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From "Alex Karasulu" <>
Subject [ApacheDS] Removing the InvocationStack
Date Fri, 06 Jun 2008 01:46:45 GMT
Hi all,

I'm thinking about replacing the InvocationStack which is used to manage a
Stack of Invocations per Thread.  This was intended to circumvent operation
recursion due to poorly designed triggers and stored procedures and to be
able to differentiate between direct operations and those performed as a
result of them.  The idea was to devise strategies to halt execution if for
example the Stack got too large or cycles of operations were detected.
NOTE: this has nothing to do with dead lock detection and everything to due
with detecting chain recursion.

Take for example the following operations ordered by chronology as a result
of a direct delete operation:

(1) D[delete]
(2) I[lookup]
(3) I[modify]
(4) I[lookup]
(5) I[add]

D = Direct, I = Indirect

Here, we can imagine a delete operation which raises a trigger that executes
a stored procedure.  Inside the stored procedure a lookup maybe performed on
a group containing the entry to be deleted, then a modify operation may be
performed on the group.  Then perhaps another stored procedure is executed
by another trigger to lookup before adding the deleted entry to some trash
bin area.

For this scenario the stack may looks like so at various points in time:

                        | 2 |      | 3 |     | 4 |      | 5 |
| E | -> | 1 | -> | 1 | -> | 1 | -> | 1 | -> | 1 | -> | 1 | -> | E |

The top of the stack represents the current operation in a chain of
operations resulting from a direct operation.

This InvocationStack is a real pain to work with.  First of all it uses a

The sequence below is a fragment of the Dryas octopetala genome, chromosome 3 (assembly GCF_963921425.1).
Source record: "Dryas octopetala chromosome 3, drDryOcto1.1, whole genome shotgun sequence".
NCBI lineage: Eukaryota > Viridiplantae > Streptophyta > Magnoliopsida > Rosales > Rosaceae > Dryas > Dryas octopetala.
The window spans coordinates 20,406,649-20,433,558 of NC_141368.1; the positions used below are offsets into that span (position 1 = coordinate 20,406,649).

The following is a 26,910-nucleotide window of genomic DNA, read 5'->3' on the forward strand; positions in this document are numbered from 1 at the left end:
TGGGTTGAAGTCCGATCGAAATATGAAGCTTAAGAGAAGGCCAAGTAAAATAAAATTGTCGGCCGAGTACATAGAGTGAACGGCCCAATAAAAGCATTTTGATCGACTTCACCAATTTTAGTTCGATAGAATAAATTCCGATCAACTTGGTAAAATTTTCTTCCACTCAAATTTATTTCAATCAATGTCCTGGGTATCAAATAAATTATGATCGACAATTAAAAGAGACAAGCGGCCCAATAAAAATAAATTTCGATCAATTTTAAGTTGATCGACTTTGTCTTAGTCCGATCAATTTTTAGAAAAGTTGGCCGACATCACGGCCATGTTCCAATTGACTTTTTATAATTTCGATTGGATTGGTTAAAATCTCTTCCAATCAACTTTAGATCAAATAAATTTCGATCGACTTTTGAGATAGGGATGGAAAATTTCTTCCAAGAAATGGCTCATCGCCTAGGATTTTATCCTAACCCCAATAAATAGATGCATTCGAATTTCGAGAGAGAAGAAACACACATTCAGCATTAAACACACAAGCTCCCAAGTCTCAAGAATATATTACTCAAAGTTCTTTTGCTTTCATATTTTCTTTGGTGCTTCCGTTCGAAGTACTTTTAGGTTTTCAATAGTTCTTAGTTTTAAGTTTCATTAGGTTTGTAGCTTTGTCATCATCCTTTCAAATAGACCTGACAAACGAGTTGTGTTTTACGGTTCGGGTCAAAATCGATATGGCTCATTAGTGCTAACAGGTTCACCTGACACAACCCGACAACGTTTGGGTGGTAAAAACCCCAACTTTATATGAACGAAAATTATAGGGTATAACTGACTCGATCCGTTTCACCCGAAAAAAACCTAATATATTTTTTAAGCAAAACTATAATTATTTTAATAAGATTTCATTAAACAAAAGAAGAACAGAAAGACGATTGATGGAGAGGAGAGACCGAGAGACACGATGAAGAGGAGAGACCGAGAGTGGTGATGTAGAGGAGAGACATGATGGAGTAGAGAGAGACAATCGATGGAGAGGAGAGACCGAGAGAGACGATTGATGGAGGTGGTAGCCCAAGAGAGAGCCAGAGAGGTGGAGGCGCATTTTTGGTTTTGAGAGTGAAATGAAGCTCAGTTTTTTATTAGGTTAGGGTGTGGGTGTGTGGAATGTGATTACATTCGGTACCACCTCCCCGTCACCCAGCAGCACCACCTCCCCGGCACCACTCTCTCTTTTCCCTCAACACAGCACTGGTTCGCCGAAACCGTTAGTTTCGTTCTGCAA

static method to access Stacks which will cause issues when running in
containers with different classloaders.  Secondly it no longer stores
Invocations since these objects were removed during the course of
refactoring.  It now stores OperationContexts in these Stacks instead of
Invocations with JNDI Contexts.

I'm thinking of removing this completely and making OperationContexts have
forward and reverse referrences to their parent, and child contexts.  In
this way an OperationContext represents a node in a doubly linked list.
Also I'm thinking of making OperationContexts act as a factories for other
OperationContexts.  This way OperationContexts can create indirect
OperationContexts which can inherit their session object and other objects
they need on creation while being referred to by the creating
OperationContext and vice versa.  Incidentally, the linkage in this doubly
linked list of OperationContexts would be managed by the InterceptorChain or
the factory method which ever is best for synchronization.

I'm going to start working on this in the big bang but I thought I better
let people know about it since it's a big shift in what we had before.  I
think with this change we're probably done and ready to pull out the JNDI
code, then clean up the way packages are organized to close up this big bang


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